The Shopify Hacker-Powered Security Story
Follow Shopify’s hacker-powered security journey from the beginning: how responding to an external developer’s vulnerability report over 6 years ago evolved to the model public bug bounty program that it is today. Get the Report.
The conventional sales funnel exceeded its usefulness a long time ago, roughly when the Internet gave us the ability to gather our own information about vendors, products and services. Without the necessity of contacting a salesperson, individuals and businesses could eliminate the middleman in the information exchange, waiting to expose their interests much closer to decision time.
The result was sales cycle compression and more emphasis on getting a good deal. Another result was more focus on price, which most sales institutions regard as anathema, because a sales effort is all about proving higher value and commanding a better-than-commodity price.
Naturally, this turn of events has driven software vendors to discover or invent ways to gather intelligence about markets and customers even before they tip their hands. The popular lingo sometimes used to describe this is trying to gather information “above the funnel.” This means capturing data and turning it into information that marketers can use to drive interest, even if they can’t turn a marketing qualified lead, or MQL, over to sales in the moment.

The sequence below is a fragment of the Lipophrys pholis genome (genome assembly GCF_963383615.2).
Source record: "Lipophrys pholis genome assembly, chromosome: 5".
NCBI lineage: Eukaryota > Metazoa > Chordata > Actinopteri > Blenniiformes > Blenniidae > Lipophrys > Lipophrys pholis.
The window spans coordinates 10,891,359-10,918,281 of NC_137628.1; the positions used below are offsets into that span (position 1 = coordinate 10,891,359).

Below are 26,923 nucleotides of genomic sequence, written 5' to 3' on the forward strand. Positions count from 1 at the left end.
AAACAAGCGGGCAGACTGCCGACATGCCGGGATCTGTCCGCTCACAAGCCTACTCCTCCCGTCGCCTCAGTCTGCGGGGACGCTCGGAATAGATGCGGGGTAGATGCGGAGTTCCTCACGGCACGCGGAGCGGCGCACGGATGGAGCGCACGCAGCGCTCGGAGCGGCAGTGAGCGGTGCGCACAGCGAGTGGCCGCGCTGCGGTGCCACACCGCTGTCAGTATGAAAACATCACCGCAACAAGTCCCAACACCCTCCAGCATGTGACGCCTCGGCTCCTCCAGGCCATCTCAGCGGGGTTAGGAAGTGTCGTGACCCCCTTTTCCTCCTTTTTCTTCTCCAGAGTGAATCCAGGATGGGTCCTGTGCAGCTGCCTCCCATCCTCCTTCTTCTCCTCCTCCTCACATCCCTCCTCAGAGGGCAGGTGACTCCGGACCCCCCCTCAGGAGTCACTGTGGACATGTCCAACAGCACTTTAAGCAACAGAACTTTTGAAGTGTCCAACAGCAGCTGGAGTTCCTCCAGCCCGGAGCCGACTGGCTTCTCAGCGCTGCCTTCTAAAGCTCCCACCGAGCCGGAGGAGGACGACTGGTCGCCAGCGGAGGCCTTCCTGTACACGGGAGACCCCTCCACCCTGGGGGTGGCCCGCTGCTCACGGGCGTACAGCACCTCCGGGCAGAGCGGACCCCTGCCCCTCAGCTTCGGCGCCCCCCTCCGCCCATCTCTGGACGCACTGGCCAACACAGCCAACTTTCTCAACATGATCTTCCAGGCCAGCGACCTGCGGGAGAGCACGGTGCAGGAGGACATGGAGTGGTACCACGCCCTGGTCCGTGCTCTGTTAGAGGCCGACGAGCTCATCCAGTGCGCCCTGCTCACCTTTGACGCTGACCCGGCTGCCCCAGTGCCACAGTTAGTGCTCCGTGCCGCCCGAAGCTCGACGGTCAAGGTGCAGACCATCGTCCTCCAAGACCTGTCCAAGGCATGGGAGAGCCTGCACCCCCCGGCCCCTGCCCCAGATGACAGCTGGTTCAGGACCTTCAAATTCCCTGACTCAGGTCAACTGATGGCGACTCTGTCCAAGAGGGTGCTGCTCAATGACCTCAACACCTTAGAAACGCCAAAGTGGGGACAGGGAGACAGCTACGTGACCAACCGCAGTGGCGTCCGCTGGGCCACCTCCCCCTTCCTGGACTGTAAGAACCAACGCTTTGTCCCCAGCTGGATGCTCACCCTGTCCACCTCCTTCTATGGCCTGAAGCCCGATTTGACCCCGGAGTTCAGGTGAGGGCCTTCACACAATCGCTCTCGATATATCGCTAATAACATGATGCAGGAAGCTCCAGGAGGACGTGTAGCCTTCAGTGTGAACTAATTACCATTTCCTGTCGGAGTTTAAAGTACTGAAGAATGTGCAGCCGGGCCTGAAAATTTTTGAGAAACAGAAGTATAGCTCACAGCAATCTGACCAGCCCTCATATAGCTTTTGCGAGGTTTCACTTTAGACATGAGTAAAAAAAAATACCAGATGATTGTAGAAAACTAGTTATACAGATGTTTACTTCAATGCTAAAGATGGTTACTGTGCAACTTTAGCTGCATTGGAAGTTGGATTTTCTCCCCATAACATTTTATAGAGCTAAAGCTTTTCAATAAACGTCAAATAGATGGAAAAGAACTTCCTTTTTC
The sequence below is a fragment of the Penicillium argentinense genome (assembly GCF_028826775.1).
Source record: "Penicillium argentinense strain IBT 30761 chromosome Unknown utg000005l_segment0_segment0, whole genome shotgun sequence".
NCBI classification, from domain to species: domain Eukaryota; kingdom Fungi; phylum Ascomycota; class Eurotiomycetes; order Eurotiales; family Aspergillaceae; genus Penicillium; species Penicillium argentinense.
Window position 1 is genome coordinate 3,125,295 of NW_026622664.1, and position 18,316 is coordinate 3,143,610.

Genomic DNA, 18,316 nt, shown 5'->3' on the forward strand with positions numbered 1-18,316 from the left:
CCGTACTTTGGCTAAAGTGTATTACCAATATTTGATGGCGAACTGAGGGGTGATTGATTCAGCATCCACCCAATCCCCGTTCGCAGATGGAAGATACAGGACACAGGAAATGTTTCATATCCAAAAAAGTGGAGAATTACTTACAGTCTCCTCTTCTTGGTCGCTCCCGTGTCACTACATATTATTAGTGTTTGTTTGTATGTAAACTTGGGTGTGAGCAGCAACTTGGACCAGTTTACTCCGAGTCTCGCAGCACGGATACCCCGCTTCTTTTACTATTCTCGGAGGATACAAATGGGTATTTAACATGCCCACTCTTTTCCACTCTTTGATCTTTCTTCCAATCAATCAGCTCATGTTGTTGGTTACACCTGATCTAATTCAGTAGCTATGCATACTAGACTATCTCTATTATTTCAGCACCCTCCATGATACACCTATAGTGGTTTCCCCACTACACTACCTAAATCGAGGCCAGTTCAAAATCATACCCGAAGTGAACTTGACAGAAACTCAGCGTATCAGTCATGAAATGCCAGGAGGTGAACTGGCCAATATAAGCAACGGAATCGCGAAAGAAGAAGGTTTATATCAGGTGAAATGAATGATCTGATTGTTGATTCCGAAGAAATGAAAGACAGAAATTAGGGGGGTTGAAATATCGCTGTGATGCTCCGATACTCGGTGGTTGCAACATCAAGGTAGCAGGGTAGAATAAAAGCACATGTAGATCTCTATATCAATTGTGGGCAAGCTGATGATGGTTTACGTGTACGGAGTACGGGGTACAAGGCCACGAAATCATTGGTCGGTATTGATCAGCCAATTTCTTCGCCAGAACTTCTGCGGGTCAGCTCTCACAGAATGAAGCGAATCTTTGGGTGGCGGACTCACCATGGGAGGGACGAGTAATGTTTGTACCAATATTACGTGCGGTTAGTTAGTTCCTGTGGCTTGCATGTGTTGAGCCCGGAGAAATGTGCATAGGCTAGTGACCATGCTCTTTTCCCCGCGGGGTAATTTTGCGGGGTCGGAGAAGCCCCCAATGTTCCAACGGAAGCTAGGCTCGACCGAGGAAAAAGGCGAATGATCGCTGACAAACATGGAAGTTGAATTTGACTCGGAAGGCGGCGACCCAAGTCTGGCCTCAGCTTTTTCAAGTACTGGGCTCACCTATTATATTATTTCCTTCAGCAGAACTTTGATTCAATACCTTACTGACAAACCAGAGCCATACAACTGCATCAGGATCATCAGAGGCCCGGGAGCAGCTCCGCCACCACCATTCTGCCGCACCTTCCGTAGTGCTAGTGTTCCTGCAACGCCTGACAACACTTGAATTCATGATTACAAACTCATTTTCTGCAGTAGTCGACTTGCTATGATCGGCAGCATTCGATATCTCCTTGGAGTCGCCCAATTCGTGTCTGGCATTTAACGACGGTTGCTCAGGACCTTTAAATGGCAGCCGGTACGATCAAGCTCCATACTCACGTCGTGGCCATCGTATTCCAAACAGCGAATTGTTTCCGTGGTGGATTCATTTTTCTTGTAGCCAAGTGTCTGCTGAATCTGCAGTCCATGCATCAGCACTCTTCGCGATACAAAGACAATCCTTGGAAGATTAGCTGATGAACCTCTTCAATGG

In the process, we’ve witnessed the growing importance of the marketing funnel, something that’s analogous to, but at the same time different from, the sales funnel.
The Great Leveler
There’s an almost Heisenbergian quality to this. You might recall that the quantum physicist Werner Heisenberg’s uncertainty principle states that the mere act of measuring something on the atomic level is enough to alter its behavior.
By extension, you could worry that tracking customers’ anonymous early clicks could be enough to put them on different journeys, but that would be misplaced. People…